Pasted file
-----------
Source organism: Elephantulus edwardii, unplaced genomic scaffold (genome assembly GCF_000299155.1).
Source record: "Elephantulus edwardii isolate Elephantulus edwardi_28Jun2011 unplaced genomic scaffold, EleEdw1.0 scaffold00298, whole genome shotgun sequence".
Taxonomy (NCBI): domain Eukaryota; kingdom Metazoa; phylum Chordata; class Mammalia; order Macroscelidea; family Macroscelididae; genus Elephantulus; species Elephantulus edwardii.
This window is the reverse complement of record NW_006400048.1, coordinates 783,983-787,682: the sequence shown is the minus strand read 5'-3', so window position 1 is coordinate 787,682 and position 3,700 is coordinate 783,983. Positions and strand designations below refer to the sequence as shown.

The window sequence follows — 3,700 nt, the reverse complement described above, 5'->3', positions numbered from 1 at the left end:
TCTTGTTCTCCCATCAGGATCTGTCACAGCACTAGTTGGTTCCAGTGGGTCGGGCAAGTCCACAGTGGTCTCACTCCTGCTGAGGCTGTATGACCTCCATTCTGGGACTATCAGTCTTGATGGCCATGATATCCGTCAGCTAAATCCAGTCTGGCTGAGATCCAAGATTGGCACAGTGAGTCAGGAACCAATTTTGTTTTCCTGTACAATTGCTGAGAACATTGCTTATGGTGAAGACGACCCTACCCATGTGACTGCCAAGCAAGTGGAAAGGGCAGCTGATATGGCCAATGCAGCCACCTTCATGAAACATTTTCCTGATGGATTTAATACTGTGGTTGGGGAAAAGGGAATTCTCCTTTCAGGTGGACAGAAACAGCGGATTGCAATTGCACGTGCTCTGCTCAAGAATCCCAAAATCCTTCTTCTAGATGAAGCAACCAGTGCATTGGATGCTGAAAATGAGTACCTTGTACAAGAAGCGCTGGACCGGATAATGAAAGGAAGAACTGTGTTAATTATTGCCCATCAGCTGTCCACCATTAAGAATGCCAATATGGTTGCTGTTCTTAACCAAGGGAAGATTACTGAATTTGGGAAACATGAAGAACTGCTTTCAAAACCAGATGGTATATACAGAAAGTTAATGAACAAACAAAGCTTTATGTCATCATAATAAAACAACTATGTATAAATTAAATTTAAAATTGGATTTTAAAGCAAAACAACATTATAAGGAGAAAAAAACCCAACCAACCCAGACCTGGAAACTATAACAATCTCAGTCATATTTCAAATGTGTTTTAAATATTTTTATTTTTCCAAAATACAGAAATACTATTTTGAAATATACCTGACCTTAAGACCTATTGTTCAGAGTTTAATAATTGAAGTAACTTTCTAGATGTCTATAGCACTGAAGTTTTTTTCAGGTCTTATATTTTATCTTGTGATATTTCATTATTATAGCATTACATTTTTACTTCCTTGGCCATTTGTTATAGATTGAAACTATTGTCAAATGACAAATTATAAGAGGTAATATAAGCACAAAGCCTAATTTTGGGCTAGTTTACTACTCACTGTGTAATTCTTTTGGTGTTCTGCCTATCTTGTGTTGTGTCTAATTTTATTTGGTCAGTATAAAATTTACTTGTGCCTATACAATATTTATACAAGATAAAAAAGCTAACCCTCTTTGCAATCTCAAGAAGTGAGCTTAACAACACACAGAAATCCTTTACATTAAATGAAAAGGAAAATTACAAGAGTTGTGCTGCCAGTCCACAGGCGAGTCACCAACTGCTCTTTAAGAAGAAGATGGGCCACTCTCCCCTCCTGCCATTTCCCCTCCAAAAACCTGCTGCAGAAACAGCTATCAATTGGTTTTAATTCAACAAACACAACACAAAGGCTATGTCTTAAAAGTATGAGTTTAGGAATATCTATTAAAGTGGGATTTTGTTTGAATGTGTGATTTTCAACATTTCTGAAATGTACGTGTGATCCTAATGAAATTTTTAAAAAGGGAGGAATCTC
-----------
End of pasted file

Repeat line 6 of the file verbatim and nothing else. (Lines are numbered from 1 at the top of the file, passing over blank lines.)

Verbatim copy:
TCTTGTTCTCCCATCAGGATCTGTCACAGCACTAGTTGGTTCCAGTGGGTCGGGCAAGTCCACAGTGGTCTCACTCCTGCTGAGGCTGTATGACCTCCATTCTGGGACTATCAGTCTTGATGGCCATGATATCCGTCAGCTAAATCCAGTCTGGCTGAGATCCAAGATTGGCACAGTGAGTCAGGAACCAATTTTGTTTTCCTGTACAATTGCTGAGAACATTGCTTATGGTGAAGACGACCCTACCCATGTGACTGCCAAGCAAGTGGAAAGGGCAGCTGATATGGCCAATGCAGCCACCTTCATGAAACATTTTCCTGATGGATTTAATACTGTGGTTGGGGAAAAGGGAATTCTCCTTTCAGGTGGACAGAAACAGCGGATTGCAATTGCACGTGCTCTGCTCAAGAATCCCAAAATCCTTCTTCTAGATGAAGCAACCAGTGCATTGGATGCTGAAAATGAGTACCTTGTACAAGAAGCGCTGGACCGGATAATGAAAGGAAGAACTGTGTTAATTATTGCCCATCAGCTGTCCACCATTAAGAATGCCAATATGGTTGCTGTTCTTAACCAAGGGAAGATTACTGAATTTGGGAAACATGAAGAACTGCTTTCAAAACCAGATGGTATATACAGAAAGTTAATGAACAAACAAAGCTTTATGTCATCATAATAAAACAACTATGTATAAATTAAATTTAAAATTGGATTTTAAAGCAAAACAACATTATAAGGAGAAAAAAACCCAACCAACCCAGACCTGGAAACTATAACAATCTCAGTCATATTTCAAATGTGTTTTAAATATTTTTATTTTTCCAAAATACAGAAATACTATTTTGAAATATACCTGACCTTAAGACCTATTGTTCAGAGTTTAATAATTGAAGTAACTTTCTAGATGTCTATAGCACTGAAGTTTTTTTCAGGTCTTATATTTTATCTTGTGATATTTCATTATTATAGCATTACATTTTTACTTCCTTGGCCATTTGTTATAGATTGAAACTATTGTCAAATGACAAATTATAAGAGGTAATATAAGCACAAAGCCTAATTTTGGGCTAGTTTACTACTCACTGTGTAATTCTTTTGGTGTTCTGCCTATCTTGTGTTGTGTCTAATTTTATTTGGTCAGTATAAAATTTACTTGTGCCTATACAATATTTATACAAGATAAAAAAGCTAACCCTCTTTGCAATCTCAAGAAGTGAGCTTAACAACACACAGAAATCCTTTACATTAAATGAAAAGGAAAATTACAAGAGTTGTGCTGCCAGTCCACAGGCGAGTCACCAACTGCTCTTTAAGAAGAAGATGGGCCACTCTCCCCTCCTGCCATTTCCCCTCCAAAAACCTGCTGCAGAAACAGCTATCAATTGGTTTTAATTCAACAAACACAACACAAAGGCTATGTCTTAAAAGTATGAGTTTAGGAATATCTATTAAAGTGGGATTTTGTTTGAATGTGTGATTTTCAACATTTCTGAAATGTACGTGTGATCCTAATGAAATTTTTAAAAAGGGAGGAATCTC